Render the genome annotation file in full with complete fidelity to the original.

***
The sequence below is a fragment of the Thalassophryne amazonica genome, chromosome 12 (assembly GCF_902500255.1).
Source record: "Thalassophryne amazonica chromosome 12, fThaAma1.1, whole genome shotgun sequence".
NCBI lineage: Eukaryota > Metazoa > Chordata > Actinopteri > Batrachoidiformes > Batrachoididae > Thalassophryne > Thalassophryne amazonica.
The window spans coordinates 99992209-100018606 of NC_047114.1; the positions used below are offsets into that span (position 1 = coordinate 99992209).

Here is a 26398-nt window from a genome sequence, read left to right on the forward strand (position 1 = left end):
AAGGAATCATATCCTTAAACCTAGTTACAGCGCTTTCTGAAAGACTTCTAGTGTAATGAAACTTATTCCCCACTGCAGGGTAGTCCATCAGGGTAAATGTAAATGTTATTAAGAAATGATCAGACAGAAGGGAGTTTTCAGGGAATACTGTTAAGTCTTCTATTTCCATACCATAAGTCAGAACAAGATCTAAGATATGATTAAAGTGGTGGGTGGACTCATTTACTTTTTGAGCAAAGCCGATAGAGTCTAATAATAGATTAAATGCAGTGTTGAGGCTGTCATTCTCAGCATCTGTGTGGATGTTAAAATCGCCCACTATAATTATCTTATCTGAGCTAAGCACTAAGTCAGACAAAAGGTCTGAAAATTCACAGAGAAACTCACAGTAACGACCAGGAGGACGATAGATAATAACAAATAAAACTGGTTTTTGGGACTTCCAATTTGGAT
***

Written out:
The sequence below is a fragment of the Thalassophryne amazonica genome, chromosome 12 (assembly GCF_902500255.1).
Source record: "Thalassophryne amazonica chromosome 12, fThaAma1.1, whole genome shotgun sequence".
NCBI lineage: Eukaryota > Metazoa > Chordata > Actinopteri > Batrachoidiformes > Batrachoididae > Thalassophryne > Thalassophryne amazonica.
The window spans coordinates 99992209-100018606 of NC_047114.1; the positions used below are offsets into that span (position 1 = coordinate 99992209).

Here is a 26398-nt window from a genome sequence, read left to right on the forward strand (position 1 = left end):
AAGGAATCATATCCTTAAACCTAGTTACAGCGCTTTCTGAAAGACTTCTAGTGTAATGAAACTTATTCCCCACTGCAGGGTAGTCCATCAGGGTAAATGTAAATGTTATTAAGAAATGATCAGACAGAAGGGAGTTTTCAGGGAATACTGTTAAGTCTTCTATTTCCATACCATAAGTCAGAACAAGATCTAAGATATGATTAAAGTGGTGGGTGGACTCATTTACTTTTTGAGCAAAGCCGATAGAGTCTAATAATAGATTAAATGCAGTGTTGAGGCTGTCATTCTCAGCATCTGTGTGGATGTTAAAATCGCCCACTATAATTATCTTATCTGAGCTAAGCACTAAGTCAGACAAAAGGTCTGAAAATTCACAGAGAAACTCACAGTAACGACCAGGAGGACGATAGATAATAACAAATAAAACTGGTTTTTGGGACTTCCAATTTGGAT